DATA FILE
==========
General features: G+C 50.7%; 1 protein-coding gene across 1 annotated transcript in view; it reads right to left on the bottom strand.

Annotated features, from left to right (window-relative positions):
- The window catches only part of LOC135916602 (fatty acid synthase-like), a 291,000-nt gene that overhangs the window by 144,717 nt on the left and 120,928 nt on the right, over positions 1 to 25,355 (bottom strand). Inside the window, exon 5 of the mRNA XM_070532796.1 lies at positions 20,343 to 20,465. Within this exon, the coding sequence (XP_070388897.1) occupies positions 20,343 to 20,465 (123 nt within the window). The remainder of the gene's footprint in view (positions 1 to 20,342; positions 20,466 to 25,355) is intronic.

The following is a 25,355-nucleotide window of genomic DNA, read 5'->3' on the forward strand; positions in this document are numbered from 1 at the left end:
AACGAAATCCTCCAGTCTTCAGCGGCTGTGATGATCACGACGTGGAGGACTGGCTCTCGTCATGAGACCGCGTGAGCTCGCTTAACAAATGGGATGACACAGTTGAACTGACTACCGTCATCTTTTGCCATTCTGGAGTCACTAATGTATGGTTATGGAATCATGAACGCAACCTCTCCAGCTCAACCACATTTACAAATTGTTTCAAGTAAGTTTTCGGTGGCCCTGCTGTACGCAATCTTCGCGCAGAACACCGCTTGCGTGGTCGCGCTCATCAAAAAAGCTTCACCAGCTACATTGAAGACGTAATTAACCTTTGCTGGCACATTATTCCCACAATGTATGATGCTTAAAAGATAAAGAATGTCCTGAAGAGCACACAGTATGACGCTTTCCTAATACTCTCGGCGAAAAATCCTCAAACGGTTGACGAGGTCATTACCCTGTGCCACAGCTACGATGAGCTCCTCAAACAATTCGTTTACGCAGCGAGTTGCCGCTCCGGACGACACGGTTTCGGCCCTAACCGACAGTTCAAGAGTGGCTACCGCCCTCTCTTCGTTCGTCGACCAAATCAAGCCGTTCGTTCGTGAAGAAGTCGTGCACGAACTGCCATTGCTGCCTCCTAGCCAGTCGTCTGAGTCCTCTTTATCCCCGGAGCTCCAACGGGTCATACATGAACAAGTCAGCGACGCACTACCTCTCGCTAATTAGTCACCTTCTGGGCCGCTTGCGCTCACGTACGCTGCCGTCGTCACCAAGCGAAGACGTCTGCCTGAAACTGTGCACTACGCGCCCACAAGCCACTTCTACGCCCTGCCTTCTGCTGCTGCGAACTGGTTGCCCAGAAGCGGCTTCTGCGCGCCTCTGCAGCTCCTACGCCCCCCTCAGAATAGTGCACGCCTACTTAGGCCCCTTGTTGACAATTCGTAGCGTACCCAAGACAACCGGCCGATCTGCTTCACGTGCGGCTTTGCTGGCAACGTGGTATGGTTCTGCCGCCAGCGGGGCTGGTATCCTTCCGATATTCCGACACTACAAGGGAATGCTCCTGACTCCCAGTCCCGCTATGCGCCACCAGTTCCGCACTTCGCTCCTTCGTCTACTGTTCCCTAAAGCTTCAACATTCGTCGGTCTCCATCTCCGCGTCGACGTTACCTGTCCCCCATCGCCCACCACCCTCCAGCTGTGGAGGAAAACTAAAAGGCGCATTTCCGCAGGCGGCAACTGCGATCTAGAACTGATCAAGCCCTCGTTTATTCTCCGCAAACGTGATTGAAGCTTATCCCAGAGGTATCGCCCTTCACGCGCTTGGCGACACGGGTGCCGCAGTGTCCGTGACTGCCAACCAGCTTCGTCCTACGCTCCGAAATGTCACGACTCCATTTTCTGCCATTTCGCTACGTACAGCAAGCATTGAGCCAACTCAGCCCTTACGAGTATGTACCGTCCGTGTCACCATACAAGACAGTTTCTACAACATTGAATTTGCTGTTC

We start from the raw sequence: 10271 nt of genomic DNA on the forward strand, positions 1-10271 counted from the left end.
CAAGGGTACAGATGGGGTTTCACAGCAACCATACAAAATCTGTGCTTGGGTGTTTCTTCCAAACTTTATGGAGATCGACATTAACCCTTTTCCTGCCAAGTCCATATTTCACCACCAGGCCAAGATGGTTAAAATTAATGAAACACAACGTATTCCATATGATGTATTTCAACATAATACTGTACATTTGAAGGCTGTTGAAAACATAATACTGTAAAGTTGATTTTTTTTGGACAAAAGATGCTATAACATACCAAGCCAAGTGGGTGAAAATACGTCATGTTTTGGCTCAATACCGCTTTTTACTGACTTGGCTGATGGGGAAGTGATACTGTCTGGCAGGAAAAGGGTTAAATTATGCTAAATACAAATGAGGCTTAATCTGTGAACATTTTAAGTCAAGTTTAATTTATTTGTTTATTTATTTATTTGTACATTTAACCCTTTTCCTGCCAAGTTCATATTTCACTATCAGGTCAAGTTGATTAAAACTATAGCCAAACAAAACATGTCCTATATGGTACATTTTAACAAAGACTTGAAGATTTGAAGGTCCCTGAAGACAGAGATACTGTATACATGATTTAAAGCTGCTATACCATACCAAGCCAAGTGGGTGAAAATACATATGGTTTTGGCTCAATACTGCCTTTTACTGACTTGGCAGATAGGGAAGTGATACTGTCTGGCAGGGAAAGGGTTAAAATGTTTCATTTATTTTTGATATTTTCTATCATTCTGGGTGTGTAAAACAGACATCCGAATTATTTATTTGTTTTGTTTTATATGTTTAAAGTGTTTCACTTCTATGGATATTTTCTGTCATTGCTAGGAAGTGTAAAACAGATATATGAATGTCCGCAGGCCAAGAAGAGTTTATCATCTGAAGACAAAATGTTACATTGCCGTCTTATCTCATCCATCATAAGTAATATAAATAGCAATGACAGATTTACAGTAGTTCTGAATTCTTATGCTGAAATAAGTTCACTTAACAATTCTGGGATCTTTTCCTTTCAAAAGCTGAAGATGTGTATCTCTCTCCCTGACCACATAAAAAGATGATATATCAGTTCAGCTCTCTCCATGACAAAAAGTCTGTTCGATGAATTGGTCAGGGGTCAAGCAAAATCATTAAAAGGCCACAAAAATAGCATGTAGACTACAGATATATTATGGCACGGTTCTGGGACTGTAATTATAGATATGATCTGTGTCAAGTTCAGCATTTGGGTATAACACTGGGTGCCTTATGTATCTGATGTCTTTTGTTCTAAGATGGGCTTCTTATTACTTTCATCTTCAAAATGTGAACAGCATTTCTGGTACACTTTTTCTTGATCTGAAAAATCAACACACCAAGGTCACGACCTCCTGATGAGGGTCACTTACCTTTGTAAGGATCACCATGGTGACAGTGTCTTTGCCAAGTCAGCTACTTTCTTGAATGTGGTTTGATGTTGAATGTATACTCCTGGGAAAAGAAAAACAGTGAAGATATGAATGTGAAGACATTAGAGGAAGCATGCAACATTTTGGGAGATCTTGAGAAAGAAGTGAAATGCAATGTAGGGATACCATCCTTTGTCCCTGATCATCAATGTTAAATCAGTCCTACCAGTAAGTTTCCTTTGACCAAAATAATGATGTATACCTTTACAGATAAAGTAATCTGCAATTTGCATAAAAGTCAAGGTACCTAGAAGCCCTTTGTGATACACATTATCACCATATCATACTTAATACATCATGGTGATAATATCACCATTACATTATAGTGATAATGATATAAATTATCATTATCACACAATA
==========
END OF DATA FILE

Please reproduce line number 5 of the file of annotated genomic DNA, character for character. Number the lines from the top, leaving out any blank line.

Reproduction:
AACGAAATCCTCCAGTCTTCAGCGGCTGTGATGATCACGACGTGGAGGACTGGCTCTCGTCATGAGACCGCGTGAGCTCGCTTAACAAATGGGATGACACAGTTGAACTGACTACCGTCATCTTTTGCCATTCTGGAGTCACTAATGTATGGTTATGGAATCATGAACGCAACCTCTCCAGCTCAACCACATTTACAAATTGTTTCAAGTAAGTTTTCGGTGGCCCTGCTGTACGCAATCTTCGCGCAGAACACCGCTTGCGTGGTCGCGCTCATCAAAAAAGCTTCACCAGCTACATTGAAGACGTAATTAACCTTTGCTGGCACATTATTCCCACAATGTATGATGCTTAAAAGATAAAGAATGTCCTGAAGAGCACACAGTATGACGCTTTCCTAATACTCTCGGCGAAAAATCCTCAAACGGTTGACGAGGTCATTACCCTGTGCCACAGCTACGATGAGCTCCTCAAACAATTCGTTTACGCAGCGAGTTGCCGCTCCGGACGACACGGTTTCGGCCCTAACCGACAGTTCAAGAGTGGCTACCGCCCTCTCTTCGTTCGTCGACCAAATCAAGCCGTTCGTTCGTGAAGAAGTCGTGCACGAACTGCCATTGCTGCCTCCTAGCCAGTCGTCTGAGTCCTCTTTATCCCCGGAGCTCCAACGGGTCATACATGAACAAGTCAGCGACGCACTACCTCTCGCTAATTAGTCACCTTCTGGGCCGCTTGCGCTCACGTACGCTGCCGTCGTCACCAAGCGAAGACGTCTGCCTGAAACTGTGCACTACGCGCCCACAAGCCACTTCTACGCCCTGCCTTCTGCTGCTGCGAACTGGTTGCCCAGAAGCGGCTTCTGCGCGCCTCTGCAGCTCCTACGCCCCCCTCAGAATAGTGCACGCCTACTTAGGCCCCTTGTTGACAATTCGTAGCGTACCCAAGACAACCGGCCGATCTGCTTCACGTGCGGCTTTGCTGGCAACGTGGTATGGTTCTGCCGCCAGCGGGGCTGGTATCCTTCCGATATTCCGACACTACAAGGGAATGCTCCTGACTCCCAGTCCCGCTATGCGCCACCAGTTCCGCACTTCGCTCCTTCGTCTACTGTTCCCTAAAGCTTCAACATTCGTCGGTCTCCATCTCCGCGTCGACGTTACCTGTCCCCCATCGCCCACCACCCTCCAGCTGTGGAGGAAAACTAAAAGGCGCATTTCCGCAGGCGGCAACTGCGATCTAGAACTGATCAAGCCCTCGTTTATTCTCCGCAAACGTGATTGAAGCTTATCCCAGAGGTATCGCCCTTCACGCGCTTGGCGACACGGGTGCCGCAGTGTCCGTGACTGCCAACCAGCTTCGTCCTACGCTCCGAAATGTCACGACTCCATTTTCTGCCATTTCGCTACGTACAGCAAGCATTGAGCCAACTCAGCCCTTACGAGTATGTACCGTCCGTGTCACCATACAAGACAGTTTCTACAACATTGAATTTGCTGTTC